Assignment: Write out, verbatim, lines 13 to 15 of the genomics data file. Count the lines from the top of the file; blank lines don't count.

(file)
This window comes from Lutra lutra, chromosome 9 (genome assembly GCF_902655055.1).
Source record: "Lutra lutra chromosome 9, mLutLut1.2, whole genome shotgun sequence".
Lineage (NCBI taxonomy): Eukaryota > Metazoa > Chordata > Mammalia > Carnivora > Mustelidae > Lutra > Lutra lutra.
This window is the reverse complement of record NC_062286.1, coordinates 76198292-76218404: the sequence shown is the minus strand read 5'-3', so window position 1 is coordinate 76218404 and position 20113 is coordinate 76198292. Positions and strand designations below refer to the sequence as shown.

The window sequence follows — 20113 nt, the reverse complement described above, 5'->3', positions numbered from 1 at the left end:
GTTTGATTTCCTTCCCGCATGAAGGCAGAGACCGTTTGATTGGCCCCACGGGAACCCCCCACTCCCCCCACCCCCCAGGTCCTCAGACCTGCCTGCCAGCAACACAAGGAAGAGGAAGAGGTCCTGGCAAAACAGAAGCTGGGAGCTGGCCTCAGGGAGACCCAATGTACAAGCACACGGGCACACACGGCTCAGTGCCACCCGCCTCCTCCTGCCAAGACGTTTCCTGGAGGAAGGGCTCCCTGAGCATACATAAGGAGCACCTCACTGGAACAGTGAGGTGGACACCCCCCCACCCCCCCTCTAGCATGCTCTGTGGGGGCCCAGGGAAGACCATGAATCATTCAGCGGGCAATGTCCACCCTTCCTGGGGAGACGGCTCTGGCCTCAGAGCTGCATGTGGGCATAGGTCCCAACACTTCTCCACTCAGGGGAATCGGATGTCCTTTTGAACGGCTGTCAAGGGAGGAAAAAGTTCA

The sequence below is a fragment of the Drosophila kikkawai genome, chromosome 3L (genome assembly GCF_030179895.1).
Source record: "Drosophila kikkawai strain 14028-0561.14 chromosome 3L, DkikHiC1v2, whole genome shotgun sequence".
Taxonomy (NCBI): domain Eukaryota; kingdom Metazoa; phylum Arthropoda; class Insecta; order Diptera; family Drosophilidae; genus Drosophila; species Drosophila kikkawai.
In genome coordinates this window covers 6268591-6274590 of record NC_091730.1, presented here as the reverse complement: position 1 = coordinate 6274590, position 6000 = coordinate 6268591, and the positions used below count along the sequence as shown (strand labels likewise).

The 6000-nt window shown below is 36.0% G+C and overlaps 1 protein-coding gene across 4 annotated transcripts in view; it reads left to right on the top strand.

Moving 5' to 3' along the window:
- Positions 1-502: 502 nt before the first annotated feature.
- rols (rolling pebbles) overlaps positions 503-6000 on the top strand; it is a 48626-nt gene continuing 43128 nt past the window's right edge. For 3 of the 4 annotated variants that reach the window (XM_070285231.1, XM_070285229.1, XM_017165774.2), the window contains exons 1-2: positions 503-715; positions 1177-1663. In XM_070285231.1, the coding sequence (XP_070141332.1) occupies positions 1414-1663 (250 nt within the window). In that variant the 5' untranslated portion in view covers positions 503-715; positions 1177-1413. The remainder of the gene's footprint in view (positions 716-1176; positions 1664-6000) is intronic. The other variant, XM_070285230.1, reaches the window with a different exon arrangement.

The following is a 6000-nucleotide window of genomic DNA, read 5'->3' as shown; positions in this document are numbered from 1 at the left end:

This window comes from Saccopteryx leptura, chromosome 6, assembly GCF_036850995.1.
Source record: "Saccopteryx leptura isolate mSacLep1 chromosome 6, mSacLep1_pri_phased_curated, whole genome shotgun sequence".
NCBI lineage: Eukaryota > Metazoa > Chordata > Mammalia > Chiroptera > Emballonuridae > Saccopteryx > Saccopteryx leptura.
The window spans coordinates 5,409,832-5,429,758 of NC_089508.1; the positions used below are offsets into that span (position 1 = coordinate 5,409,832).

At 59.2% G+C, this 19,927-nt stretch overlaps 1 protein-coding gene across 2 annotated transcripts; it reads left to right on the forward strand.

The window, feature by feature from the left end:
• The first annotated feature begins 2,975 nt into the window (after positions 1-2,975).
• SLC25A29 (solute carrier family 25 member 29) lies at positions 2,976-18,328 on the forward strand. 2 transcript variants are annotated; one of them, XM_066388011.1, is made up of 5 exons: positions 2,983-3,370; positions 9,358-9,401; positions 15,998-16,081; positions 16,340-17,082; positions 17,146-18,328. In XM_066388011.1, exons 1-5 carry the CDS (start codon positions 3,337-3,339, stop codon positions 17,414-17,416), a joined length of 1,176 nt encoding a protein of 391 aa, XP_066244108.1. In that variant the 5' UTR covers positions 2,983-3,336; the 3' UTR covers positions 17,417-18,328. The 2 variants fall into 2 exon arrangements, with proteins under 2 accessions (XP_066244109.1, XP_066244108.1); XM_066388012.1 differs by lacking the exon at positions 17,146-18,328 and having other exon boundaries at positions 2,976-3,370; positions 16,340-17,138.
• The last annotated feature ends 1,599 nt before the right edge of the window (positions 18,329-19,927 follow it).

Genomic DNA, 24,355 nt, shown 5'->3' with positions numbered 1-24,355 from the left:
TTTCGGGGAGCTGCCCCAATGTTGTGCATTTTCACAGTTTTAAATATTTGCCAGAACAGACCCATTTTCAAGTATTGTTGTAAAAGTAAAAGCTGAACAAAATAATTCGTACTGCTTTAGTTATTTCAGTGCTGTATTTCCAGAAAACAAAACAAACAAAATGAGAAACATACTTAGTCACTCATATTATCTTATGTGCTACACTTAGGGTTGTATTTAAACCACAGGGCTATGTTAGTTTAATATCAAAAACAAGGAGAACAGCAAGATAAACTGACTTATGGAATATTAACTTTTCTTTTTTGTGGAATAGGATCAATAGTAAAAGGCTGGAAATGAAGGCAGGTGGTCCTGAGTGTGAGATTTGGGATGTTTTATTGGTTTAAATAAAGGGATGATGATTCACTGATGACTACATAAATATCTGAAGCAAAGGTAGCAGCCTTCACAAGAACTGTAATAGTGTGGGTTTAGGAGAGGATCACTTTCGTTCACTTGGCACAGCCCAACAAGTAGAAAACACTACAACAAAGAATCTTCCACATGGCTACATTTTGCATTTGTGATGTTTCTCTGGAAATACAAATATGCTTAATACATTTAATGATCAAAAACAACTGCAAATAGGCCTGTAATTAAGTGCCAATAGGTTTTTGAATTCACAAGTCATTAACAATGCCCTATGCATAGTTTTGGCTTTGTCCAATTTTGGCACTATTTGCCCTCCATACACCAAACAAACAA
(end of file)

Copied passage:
- Positions 1-502: 502 nt before the first annotated feature.
- rols (rolling pebbles) overlaps positions 503-6000 on the top strand; it is a 48626-nt gene continuing 43128 nt past the window's right edge. For 3 of the 4 annotated variants that reach the window (XM_070285231.1, XM_070285229.1, XM_017165774.2), the window contains exons 1-2: positions 503-715; positions 1177-1663. In XM_070285231.1, the coding sequence (XP_070141332.1) occupies positions 1414-1663 (250 nt within the window). In that variant the 5' untranslated portion in view covers positions 503-715; positions 1177-1413. The remainder of the gene's footprint in view (positions 716-1176; positions 1664-6000) is intronic. The other variant, XM_070285230.1, reaches the window with a different exon arrangement.

The following is a 6000-nucleotide window of genomic DNA, read 5'->3' as shown; positions in this document are numbered from 1 at the left end: